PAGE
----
City History: How Baton Rouge got it's name and more

In early 1699, a French expedition headed by Pierre le Moyne, whose title was Sieur d'Iberville, first saw the site on which the city of Baton Rouge is now located. On February 27, Iberville chose a party to explore the site. It included André Pénicaut, a ship’s carpenter; and Iberville's brother, Jean Baptiste le Moyne, whose title was Sieur de Bienville. Both of these men, who were to become very important in the history of Louisiana , were under the age of twenty.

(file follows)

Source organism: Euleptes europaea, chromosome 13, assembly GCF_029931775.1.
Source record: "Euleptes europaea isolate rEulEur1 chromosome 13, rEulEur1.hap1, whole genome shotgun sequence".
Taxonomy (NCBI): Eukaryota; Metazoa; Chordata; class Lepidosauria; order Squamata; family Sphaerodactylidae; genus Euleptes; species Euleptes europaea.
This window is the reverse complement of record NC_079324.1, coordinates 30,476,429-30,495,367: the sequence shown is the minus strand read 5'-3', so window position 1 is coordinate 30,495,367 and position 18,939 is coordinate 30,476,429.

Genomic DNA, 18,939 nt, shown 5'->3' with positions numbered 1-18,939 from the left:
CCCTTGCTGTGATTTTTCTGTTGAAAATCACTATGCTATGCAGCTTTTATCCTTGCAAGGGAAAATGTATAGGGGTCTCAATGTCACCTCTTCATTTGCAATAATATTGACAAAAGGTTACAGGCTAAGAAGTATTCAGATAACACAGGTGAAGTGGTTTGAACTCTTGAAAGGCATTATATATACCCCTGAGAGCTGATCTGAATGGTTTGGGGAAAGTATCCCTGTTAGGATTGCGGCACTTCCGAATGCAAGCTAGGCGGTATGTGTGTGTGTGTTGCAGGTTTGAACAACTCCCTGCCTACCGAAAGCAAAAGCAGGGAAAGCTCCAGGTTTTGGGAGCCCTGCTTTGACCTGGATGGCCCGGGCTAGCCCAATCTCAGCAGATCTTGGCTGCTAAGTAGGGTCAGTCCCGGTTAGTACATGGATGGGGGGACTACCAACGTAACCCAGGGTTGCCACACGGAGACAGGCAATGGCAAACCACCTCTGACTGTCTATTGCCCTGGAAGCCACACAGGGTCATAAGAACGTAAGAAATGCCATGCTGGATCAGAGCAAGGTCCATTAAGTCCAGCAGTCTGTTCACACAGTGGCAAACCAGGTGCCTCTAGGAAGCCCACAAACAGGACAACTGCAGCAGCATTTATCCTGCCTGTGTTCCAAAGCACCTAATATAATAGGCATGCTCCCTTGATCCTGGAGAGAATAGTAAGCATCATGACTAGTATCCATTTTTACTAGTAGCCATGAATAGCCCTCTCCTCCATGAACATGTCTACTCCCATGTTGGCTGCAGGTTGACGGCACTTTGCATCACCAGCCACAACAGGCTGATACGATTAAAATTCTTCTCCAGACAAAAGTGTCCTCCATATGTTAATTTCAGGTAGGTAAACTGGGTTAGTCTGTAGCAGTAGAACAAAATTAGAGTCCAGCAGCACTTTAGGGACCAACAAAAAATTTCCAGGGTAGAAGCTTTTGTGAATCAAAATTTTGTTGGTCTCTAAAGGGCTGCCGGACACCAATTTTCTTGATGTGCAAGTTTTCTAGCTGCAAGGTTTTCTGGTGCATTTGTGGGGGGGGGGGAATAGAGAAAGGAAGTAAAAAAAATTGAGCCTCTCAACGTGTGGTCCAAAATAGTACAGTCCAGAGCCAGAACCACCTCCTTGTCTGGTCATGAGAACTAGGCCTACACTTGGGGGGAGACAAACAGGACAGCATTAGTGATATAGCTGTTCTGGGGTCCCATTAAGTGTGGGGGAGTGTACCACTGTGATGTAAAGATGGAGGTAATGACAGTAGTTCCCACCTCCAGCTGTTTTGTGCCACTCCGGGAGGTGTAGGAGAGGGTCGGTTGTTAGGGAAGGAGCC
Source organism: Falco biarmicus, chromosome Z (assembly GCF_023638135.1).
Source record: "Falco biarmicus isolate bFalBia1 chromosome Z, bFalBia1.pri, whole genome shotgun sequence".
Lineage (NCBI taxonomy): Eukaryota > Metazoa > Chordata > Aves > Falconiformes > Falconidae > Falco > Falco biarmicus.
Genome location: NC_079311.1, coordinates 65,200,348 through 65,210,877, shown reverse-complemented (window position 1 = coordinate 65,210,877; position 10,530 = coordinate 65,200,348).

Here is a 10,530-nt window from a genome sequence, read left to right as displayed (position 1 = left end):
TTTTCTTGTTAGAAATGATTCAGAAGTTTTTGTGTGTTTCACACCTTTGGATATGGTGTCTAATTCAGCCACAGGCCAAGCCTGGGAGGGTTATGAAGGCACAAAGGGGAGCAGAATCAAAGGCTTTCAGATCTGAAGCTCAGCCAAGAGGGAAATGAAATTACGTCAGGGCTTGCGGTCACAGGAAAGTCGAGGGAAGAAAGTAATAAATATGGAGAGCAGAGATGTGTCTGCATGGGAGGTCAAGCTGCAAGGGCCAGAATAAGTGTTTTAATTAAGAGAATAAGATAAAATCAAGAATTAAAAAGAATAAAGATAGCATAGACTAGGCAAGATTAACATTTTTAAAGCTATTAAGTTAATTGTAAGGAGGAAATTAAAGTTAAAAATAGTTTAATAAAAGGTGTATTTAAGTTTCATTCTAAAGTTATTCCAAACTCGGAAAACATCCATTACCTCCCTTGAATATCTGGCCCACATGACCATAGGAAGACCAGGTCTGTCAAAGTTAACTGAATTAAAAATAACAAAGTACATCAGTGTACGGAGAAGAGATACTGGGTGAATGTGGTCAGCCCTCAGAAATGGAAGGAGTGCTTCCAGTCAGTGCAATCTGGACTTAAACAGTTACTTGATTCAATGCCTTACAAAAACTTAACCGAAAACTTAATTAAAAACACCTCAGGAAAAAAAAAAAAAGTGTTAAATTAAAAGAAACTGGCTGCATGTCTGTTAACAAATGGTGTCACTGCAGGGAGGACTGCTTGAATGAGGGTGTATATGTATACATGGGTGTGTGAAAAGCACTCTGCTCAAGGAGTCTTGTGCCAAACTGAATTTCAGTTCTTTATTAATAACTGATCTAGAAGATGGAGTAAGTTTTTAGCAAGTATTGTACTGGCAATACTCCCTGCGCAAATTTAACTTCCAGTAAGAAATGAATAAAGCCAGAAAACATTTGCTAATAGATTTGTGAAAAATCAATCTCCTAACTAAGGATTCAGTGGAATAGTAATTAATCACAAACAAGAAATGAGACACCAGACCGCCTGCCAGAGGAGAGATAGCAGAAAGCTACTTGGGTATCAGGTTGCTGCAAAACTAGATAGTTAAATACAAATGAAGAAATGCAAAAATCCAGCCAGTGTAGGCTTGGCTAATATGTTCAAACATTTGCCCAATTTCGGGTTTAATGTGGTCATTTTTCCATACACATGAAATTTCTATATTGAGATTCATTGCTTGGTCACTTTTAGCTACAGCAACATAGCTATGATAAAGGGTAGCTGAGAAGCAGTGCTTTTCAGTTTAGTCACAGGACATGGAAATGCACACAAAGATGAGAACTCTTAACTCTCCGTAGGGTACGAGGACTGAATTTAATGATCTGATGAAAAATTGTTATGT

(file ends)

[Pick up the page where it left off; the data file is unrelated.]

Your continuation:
The party first saw the bluffs of Baton Rouge on March 17, 1699. Iberville and his men reached a small stream at the right of the river. This river separated the hunting grounds of the Bayougoula and the Houmas Indians, living on the Istrouma Bluffs. The banks were separated by a reddened, 30-foot-high maypole with several heads of fish and bear attached in sacrifice and dripping with blood. The natives had planted the pole there to mark the land line between the two nations. The red stick the French saw was probably used both as a boundary marker and for ceremonial purposes. Iberville called this area Baton Rouge , French for red stick, and hence the region's name was born. Historian Rose Meyers notes that the name is also derived from a Choctaw Indian expression, “itti humma” or “istrouma” which essentially means the same as “red stick.”